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Learn How To Negotiate Like A Fortune 500 CEO Using 4 Proven Frameworks (PART 2)

Brandon Fluharty |

Brandon Fluharty |


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⚡️ Today’s level up ⚡️

We will pick up where we left off last week, which is to dive deep into another powerful negotiation framework. This week we’ll focus on The Seven Elements Negotiation Framework developed by Professor Roger Fisher and his colleagues at the Harvard Negotiation Project. Leveling up your negotiation skills will be a tool you can leverage effectively in business and life.

Let’s go!

Read time: <7 minutes

If you missed part 1, read it here.


When “Just Get It Done” Is Not Enough

It’s end of quarter, and we’ve all experienced what the outcome of a sloppy negotiation looks like…

– Unnecessary price discounts

– Giving away valuable professional services

– Contracts that don’t align with a client’s strategy

This ultimately leads to unsatisfied clients and a frustrated account team when it comes time to expand the opportunity or renew the deal.

Setting the proper stage and outcomes of a deal early on is the lifeblood of any organization, and that starts with intelligent negotiation. That’s why I’m dedicating four of my weekly newsletters to this highly important skill (because who else is taking the time to break down how to negotiate like a Fortune 500 CEO for you?).

Last week we dove deep into Principled Negotiation which is excellent for resolving conflicts.

Today, we’ll deconstruct The Seven Elements Negotiation Framework in which Principled Negotiation is derived. Understanding and applying both of these frameworks will give you a key competitive advantage as you approach negotiating your complex deals.

Always remember:

“Negotiation is about creativity, not compromise.” – Jeff Weiss, Harvard Business Review

And as a reminder, in the last edition of the series (two weeks from now), I’ll share a free gift that will summarize each negotiation framework so you can use it as a cheatsheet on all of your deals.


Negotiation Framework #2: Seven Elements of Negotiation

The Seven Elements Framework, in a nutshell, is that every negotiation can be broken down into seven distinguishable yet interconnected elements:

→ Satisfies everyone’s core interests (both sides)

→ Is the best of many options

→ Meets legitimate, fair criteria

→ Is better than the alternatives

→ Is comprised of clear, realistic commitments

→ Is the result of effective communication

→ Helps build the kind of relationship you want

All seven elements are present in every negotiation, regardless of the style or approach adopted by the negotiators. It’s important to note that the framework is not a sequential set of procedures, but rather a set of elements to consider when preparing for and undergoing a negotiation.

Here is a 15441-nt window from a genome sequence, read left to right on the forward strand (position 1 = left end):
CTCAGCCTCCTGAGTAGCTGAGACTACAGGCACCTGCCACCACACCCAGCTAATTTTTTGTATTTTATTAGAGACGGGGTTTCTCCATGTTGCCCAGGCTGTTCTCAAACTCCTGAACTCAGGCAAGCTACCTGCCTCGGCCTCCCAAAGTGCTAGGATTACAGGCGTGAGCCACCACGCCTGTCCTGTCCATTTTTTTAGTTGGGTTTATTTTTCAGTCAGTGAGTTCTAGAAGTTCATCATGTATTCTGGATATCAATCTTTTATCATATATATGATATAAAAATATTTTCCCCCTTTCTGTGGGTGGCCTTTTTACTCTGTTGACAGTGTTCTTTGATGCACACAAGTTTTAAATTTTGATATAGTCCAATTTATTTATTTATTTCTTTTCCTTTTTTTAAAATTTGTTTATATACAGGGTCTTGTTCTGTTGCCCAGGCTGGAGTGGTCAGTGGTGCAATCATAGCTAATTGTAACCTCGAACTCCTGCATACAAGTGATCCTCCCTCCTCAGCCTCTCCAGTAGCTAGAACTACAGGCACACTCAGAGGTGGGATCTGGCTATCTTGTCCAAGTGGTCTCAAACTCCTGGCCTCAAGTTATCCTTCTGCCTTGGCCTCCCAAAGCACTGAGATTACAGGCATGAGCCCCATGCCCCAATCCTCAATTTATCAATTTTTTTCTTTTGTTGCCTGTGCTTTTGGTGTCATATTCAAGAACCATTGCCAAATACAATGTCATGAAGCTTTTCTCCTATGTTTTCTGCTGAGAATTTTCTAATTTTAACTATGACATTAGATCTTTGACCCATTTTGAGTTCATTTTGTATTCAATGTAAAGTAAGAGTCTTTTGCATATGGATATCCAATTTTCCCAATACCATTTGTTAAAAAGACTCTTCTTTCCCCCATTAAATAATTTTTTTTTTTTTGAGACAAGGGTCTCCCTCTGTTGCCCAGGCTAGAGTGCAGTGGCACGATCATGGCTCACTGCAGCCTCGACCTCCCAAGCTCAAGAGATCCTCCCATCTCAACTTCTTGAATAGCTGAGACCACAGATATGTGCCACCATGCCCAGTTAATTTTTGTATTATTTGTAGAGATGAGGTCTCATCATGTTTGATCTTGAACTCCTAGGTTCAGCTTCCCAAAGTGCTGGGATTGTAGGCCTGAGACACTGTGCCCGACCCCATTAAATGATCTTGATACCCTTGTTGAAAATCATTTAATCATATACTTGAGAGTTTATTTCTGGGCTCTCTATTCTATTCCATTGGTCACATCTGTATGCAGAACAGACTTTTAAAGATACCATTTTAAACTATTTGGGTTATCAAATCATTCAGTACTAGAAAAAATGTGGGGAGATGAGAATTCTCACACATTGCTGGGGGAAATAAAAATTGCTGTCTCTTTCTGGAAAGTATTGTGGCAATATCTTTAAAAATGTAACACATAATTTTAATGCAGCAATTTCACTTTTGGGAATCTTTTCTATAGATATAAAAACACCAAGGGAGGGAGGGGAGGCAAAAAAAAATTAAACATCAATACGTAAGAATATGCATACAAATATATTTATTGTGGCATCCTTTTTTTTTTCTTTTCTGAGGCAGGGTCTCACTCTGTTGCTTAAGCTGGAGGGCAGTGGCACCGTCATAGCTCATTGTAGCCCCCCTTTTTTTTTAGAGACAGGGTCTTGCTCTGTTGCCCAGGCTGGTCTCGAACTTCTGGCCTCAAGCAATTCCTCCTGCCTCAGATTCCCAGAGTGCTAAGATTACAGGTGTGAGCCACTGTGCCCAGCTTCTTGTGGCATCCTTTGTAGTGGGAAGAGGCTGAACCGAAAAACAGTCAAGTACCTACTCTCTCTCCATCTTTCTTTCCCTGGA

The framework is like a prism. It’s a conceptual tool that helps you see the components of negotiation more clearly, just as a glass prism breaks up light into its constituent colors. Like the colors of light, the elements are always there in negotiation, but they are often mixed up together.

The Seven Element framework helps you separate them out and bring each one into focus.

Let’s unpack each one:

1. Interests

As we learned last week, they key is to focus on their interests, not their positions.

What are their underlying needs, aims, fears, and concerns that shape what they want?

Aim for an outcome that satisfies the full range of interests for both sides, as this will go a long way toward ensuring that your agreement sticks.

2. Options

These are the solutions you generate that can meet your prospect or client’s interests.

Ideally, during effective communication, you’ll co-develop several options to discuss during negotiation.

Your final agreement should be the best of those many options.

Remember: A quality negotiation leaves the client feeling like you created real value. If the outcome feels like it was the only possible solution, it’s probably not a good one.

3. Criteria

In research conducted with close to 1,000 negotiators all over the world, Vantage Partners found that “what the vast majority of people wanted most from a negotiation was to leave feeling that they were fairly treated and that they could defend the outcome to stakeholders and critics. Most reported this as more important than thinking they got a great deal.”